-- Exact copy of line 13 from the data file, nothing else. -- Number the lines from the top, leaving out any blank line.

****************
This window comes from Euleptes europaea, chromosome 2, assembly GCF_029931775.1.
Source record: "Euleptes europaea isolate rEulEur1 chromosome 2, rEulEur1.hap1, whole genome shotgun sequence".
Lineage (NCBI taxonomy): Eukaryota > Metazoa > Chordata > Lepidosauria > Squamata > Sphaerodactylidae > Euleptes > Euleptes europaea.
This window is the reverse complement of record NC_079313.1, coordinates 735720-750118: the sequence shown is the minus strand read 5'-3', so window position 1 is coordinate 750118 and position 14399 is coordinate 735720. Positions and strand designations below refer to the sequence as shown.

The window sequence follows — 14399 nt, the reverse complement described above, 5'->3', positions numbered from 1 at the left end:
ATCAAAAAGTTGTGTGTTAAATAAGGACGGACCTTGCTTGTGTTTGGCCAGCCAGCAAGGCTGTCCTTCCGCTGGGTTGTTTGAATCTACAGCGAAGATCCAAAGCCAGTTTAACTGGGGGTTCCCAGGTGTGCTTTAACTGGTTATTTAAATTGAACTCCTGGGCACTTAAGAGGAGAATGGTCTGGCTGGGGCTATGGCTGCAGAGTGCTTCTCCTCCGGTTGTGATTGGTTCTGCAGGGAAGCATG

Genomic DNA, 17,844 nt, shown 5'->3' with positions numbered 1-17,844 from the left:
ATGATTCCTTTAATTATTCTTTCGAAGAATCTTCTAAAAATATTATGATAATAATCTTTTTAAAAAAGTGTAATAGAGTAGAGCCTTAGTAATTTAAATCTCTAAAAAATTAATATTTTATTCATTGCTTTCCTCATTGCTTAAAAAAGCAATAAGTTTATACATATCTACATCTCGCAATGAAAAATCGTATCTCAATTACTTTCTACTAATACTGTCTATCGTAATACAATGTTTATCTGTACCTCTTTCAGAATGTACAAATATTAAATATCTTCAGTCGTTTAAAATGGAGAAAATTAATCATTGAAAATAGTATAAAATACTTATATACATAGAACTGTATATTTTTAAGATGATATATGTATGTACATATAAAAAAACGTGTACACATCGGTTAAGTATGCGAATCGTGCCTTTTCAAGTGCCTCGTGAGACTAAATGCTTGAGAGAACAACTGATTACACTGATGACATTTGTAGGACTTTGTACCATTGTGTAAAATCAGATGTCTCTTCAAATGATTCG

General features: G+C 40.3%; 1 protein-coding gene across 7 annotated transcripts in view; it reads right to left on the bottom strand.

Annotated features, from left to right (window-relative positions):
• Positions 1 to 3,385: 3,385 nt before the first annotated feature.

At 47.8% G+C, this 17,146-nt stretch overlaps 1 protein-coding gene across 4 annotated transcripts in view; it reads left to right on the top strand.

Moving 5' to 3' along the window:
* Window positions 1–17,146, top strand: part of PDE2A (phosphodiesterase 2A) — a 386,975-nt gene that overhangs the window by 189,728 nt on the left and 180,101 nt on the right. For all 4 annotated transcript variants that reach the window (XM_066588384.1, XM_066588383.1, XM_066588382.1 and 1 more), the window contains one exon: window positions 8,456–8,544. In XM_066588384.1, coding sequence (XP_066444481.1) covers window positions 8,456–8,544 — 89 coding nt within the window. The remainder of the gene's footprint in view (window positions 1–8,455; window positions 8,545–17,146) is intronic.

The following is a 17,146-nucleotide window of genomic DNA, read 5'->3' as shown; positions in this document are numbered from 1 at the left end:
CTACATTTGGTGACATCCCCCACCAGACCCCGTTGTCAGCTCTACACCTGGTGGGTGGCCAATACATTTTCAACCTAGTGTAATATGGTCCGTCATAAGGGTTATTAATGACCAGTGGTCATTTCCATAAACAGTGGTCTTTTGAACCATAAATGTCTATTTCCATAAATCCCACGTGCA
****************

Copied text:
Moving 5' to 3' along the window: